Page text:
Repeatedly setting deadlines by Western powers for Iran to reach a nuclear agreement has become “an empty threat”, IRGC-linked Tasnim news agency said Saturday.

Tasnim ridiculed Western diplomats and governments for repeatedly threatening that “just a few weeks” remain for concluding a deal to revive the 2015 nuclear agreement, the JCPOA, or they will walk away from negotiations.

“Setting deadlines has been one of the main tactics used by Westerners” in nuclear talks, Tasnim said, “but they used it so often that today it has turned into an empty threat.”

Tasnim went on to cite the first time the United States mentioned a deadline in December 2021, when National Security Adviser Jake Sullivan said that Washington and others have not publicly put a date on the calendar “but behind closed doors, there is a deadline, and it is not far away.” He added that in the coming weeks, participants in the Vienna talks will find out "whether Iran is ready for the diplomatic solution."

After six weeks, State Department spokesperson Ned Price said on February 2 that time “is very, very short” to restore the JCPOA, arguing that once Iran reaches “the point where its nuclear advances have obviated the non-proliferation benefits” of the JCPOA, “that’s a point at which it will no longer make sense, from our national security interests.”

Then on February 9, CNN quoted US officials as saying that there were three weeks left to reaching an agreement.

“The Biden administration believes it has until the end of February to salvage the Iran nuclear agreement, otherwise the US will have to change tack and launch aggressive efforts to prevent Tehran from obtaining a nuclear weapon, according to three administration officials,” the network reported.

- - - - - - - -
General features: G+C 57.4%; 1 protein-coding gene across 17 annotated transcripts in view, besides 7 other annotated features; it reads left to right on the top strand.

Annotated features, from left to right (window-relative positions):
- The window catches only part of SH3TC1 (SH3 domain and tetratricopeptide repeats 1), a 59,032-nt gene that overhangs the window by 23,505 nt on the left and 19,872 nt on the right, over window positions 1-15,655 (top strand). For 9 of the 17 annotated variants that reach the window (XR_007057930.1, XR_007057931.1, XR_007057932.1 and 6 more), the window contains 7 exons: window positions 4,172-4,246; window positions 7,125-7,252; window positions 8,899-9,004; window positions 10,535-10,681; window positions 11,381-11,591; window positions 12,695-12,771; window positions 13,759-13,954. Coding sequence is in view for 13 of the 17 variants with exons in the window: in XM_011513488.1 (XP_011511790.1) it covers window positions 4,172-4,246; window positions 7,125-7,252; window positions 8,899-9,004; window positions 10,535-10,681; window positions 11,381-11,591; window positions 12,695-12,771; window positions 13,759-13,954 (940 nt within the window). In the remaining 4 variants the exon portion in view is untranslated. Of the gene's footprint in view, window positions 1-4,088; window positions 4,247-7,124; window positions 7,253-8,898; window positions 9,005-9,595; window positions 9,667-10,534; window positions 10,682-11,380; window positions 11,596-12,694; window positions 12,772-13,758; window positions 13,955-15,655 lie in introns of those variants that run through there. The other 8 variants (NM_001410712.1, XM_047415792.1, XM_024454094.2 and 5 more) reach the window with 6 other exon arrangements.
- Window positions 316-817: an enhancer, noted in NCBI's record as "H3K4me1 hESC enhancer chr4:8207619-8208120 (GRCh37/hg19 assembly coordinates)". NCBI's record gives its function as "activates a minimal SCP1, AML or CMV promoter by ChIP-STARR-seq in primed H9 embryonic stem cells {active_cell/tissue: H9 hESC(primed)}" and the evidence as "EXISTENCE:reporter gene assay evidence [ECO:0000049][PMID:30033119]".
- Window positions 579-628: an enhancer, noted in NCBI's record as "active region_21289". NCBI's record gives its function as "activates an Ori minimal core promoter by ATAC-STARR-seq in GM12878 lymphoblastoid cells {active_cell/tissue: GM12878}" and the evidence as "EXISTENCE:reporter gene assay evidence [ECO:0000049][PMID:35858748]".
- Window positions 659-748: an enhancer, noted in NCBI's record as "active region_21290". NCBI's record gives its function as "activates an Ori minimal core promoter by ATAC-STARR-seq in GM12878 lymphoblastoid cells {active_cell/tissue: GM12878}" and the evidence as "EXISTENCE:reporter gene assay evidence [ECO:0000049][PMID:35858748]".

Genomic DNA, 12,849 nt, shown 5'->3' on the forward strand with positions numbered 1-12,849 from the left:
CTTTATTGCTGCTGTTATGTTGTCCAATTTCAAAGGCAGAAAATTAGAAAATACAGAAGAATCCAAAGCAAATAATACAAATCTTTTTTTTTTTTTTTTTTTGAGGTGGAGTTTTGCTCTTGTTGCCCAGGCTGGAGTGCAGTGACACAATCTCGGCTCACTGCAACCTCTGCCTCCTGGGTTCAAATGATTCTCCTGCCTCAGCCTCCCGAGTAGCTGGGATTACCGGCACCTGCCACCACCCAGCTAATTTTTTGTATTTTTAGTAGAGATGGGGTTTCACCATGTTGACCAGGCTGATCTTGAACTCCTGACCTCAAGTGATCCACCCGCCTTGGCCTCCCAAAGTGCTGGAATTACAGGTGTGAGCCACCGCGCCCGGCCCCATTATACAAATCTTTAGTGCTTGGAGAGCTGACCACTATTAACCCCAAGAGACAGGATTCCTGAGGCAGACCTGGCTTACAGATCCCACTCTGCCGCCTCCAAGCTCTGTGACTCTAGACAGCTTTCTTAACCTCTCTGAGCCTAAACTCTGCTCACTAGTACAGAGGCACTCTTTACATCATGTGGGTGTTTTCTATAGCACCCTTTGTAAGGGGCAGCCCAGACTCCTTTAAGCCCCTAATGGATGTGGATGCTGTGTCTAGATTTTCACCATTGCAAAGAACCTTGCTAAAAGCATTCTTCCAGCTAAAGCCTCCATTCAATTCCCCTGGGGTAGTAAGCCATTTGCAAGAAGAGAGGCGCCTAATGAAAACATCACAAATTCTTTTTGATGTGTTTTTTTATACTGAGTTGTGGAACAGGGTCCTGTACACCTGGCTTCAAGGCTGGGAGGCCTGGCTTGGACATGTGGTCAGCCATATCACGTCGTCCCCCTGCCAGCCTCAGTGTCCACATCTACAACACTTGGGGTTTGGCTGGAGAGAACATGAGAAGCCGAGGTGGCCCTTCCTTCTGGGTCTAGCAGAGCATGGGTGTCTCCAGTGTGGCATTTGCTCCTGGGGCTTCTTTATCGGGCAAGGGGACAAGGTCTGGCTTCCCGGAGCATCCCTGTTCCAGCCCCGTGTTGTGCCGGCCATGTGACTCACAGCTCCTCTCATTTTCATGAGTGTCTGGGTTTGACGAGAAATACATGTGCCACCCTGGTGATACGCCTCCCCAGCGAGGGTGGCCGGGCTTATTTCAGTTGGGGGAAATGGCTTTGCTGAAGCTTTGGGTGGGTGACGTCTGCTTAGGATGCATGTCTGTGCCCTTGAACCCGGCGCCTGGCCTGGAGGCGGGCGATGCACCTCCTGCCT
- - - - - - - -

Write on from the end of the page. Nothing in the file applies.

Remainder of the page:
As February ended with no results, and after 11 months of talks in Vienna, negotiations came to a halt in early March, Western governments continued to say that a “few weeks” remain for a deal to be concluded, as Iran carried on with its uranium enrichment at 60 percent.

In July, the US has been refusing to mention a deadline anymore, saying that the time to conclude that negotiations have failed is when it is technically determined Iran’s nuclear program has passed the point when a restoration of JCPOA would make sense.

US Under Secretary of State for Political Affairs Victoria Nuland told the Aspen Security Forum on July 22 that "The deal is sitting there on the table for the taking if the Iranians want it," but she admitted that Iranian officials "haven’t chosen to go that route."

Highlighting the benefits of an agreement for Iran, Nuland said,"It would get their oil back on the market, it would get them some relief from some of the sanctions that have come on. But, so far, they haven't chosen to go in that route.”

"The Iranian people pay the price as their prices go up and inflation goes up," Nuland added. "If (the Supreme Leader Ali Khamenei) doesn’t take the deal, we’re going to have to increase pressure, of course."

The Tasnim article questioned the logic of setting deadlines when Western powers still say they want to pursue diplomacy to restore the JCPOA. It highlighted that “even a Jewish thin-tank recently said, ‘the nuclear talks apparently will never end’,” without naming the group.

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